Overall, researchers have found that creatine will provide the following benefits:
- Promote greater gains in increasing FFM (Fat Free Mass, which includes muscle mass).
- Increases muscle fiber size; hypertrophy.
- Increases muscle mass.
- Increases myosin.
- Improves maximal strength.
- Improves maximal power.
- Improves single-effort sprint performance.
- Improves worked performed during repetitive sprint performance.
- Improves performance during exercise of high to maximal intensity.
- Improves recovery following endurance activity.
- Has a neuroprotective function.
- Enhances bone regeneration.
- Improves muscle and performance in vegetarians.
With all of these positives thrown in front of us, we are still left with the question of whether or not it is right for you. It has been determined that bodybuilders and strength athletes can benefit from the use of creatine in addition to sufferers of neurodegenerative disease. Creatine can also be very useful to those with naturally lower levels of creatine, such as vegetarians, who have a lower base level of creatine.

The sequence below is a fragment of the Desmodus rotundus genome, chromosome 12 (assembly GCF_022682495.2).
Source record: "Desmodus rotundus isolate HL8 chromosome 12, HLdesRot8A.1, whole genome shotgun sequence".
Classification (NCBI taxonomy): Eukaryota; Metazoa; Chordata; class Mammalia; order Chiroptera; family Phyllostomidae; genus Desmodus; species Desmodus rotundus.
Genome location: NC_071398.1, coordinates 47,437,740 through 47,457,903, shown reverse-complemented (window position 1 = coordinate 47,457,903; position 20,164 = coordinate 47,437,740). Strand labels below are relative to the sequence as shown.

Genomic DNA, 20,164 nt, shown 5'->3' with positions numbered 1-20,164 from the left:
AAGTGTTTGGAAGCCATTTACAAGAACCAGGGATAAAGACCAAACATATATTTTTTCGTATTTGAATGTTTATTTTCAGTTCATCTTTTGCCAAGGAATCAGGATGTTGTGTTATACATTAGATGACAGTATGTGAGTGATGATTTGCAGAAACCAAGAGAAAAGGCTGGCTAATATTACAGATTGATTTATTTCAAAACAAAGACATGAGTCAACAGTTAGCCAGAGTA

As with every other supplement on the market, the type and quality of creatine that you purchase will normally determine the results that you receive. Here are a few different types of creatine and theur benefits.
Creatine monohydrate is the most common form of this supplement – the one most scientific studies and research use. It is bound with water to provide 88% pure creatine per molecule. In other words, one gram of creatine monohydrate will supply 4.40 grams of active product to the body.
Despite the newer creatine products to have hit the market as of late, monohydrate remains the most used from of creatine (400 million in annual sales in the US alone).